Ankle Pain

What is it?

Ankle pain refers to any type of pain or discomfort that arises in or around the ankle. There are many different causes of ankle pain, ranging from injuries to a number of different medical conditions. Treatment options are dependent on the cause of ankle pain, which has to be determined before any specific treatment can be recommended.

Ankle Sprain

Ankle sprains occur when ligaments get overstretched or tear, usually through excessive stress on the ligaments. One or more ligaments can be injured during a sprain.

Ankle sprains are usually caused by sudden twisting, turning, or rolling movements of the ankle. Pain will depend on the severity of the injury – whether there is a partial or complete tear, and whether one or more ligaments are involved.

Treatment usually involves rest, ice, compression and immobilization of the ankle. Non-steroidal anti-inflammatory drugs (NSAIDs) are the most common pharmacological approach.


    Ankle Tendon Problems

    • Achilles tendinitis is a painful inflammatory condition of the Achilles tendon, which connects the calf muscle to the back of the heel. It occurs mainly due to overuse and due to the continuous load the Achilles tendon is subjected to, be it in everyday life or in most sports, can lead to swelling and small tears in the tendon. The first treatment approach is the reduction of pain and swelling with rest, ice, compression and elevation (RICE) of the affected area. NSAIDs are the first choice in pharmacological treatments. Gentle stretching to avoid stiffness is helpful as is  avoiding further loads on the tendon until the tendon is healed. A corticosteroid injection into the tendon sheath with ultrasound guidance is helpful to reduce tendon inflammation when more conservative treatments do not help the pain.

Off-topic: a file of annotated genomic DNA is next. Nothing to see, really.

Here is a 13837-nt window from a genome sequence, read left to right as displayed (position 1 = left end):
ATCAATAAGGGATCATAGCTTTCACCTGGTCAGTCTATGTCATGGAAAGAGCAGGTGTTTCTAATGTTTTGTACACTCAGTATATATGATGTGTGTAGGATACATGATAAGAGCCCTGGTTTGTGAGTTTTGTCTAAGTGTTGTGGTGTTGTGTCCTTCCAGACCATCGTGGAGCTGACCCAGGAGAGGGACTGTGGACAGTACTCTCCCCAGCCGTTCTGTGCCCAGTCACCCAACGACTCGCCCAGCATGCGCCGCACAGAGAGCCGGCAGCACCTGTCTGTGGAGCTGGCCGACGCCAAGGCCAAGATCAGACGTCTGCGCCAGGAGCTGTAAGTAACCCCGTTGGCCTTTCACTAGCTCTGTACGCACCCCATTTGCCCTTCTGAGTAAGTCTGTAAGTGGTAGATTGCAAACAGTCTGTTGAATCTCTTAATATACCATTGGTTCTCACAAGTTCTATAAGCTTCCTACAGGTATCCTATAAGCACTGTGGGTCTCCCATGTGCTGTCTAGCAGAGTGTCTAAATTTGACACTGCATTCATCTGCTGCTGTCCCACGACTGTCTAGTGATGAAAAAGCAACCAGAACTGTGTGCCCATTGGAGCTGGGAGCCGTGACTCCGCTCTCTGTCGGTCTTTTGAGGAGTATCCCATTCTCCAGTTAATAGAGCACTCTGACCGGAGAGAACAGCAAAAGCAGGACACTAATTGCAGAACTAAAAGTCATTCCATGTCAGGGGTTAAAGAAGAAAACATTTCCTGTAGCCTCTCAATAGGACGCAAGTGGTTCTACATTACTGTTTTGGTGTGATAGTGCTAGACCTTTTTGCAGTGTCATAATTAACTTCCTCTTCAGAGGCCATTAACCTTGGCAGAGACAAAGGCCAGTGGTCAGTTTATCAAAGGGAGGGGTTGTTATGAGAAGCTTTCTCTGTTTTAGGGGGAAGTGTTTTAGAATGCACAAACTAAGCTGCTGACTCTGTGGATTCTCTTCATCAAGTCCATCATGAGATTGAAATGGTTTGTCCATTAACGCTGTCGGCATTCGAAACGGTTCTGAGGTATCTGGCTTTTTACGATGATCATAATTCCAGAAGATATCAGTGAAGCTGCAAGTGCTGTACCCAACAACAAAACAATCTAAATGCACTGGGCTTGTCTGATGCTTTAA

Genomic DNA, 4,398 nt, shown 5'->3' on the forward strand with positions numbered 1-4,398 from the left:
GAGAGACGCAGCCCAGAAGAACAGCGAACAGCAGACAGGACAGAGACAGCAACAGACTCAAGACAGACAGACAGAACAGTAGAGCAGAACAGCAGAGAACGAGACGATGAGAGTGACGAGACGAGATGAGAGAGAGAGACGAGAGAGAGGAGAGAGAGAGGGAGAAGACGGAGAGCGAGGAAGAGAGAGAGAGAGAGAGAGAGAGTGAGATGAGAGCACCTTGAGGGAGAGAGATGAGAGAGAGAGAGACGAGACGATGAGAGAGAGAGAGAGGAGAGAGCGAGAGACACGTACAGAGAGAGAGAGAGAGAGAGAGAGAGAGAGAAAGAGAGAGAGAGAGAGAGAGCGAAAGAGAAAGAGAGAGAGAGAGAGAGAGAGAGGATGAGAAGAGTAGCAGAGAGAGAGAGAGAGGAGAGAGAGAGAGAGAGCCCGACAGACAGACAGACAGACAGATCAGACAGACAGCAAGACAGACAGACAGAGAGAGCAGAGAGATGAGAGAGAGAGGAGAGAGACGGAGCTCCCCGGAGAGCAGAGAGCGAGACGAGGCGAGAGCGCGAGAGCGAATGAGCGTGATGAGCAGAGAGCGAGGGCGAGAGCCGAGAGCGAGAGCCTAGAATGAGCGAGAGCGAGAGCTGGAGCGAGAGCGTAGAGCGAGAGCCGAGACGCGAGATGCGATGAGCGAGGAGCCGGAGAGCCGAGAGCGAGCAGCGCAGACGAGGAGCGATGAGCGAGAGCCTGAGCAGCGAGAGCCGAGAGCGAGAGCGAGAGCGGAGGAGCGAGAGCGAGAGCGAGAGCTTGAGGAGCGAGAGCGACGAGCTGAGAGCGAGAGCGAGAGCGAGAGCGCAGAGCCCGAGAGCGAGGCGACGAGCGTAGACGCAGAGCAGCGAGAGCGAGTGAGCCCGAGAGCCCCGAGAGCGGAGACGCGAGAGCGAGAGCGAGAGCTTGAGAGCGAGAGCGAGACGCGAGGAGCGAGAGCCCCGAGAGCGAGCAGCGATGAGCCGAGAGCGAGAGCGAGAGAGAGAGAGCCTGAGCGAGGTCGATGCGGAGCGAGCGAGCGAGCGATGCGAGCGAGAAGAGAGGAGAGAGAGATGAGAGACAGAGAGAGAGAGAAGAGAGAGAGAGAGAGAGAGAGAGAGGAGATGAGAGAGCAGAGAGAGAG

• Achilles tendinopathy is a painful long-term degenerative condition of the Achilles tendon that occurs when the healing rate is less than the injury rate. There is a loss of the elasticity (collagen) within the tendon due to repetitive overloading. This condition does not respond  well to anti-inflammatory treatments and is best treated with functional rehabilitation, especially eccentric physical therapy (strengthening while stretching the tendon). Treatments for tendinopathy that does not respond to physical therapy include dry needling of the tendon or platelet-rich plasma injections.
    • Achilles tendon rupture can occur if there is a sudden overload or trauma to the Achilles tendon strong enough to tear it. Achilles tendon ruptures occur most often to athletes or to those who lift heavy objects for a living. A tendon rupture is a risk of a steroid injection into the body of the tendon. If the tendon is completely torn, surgery may be needed.


    Bone Fractures

    Bone fractures can happen as a consequence of an impact or another traumatic injury. The severity of bone fractures is variable and will determine the type of treatment needed. Immobilization via a cast is generally required, but fracture stabilization with orthopedic pinning or open joint surgery may be necessary.


    Bursitis is the inflammation of the bursa, a sac filled with lubricating fluid, which decreases rubbing, friction, and irritation and acts as a cushion between bones and other moving body parts such as muscles, tendons, or skin. In the ankle, the retrocalcaneal bursa, located at the junction of the Achilles tendon with the heel bone, is the most common site of bursitis. Inflammation of this bursa can be caused by overuse and is often linked to Achilles tendinitis. Ankle bursitis causes pain and tenderness around the ankle. It can be treated through rest, ice, compression of the area, and elevation of the ankle (RICE). Pharmacological approaches include NSAIDs, such as ibuprofen and naproxen, or local corticosteroid injection with ultrasound guidance to the affected area.

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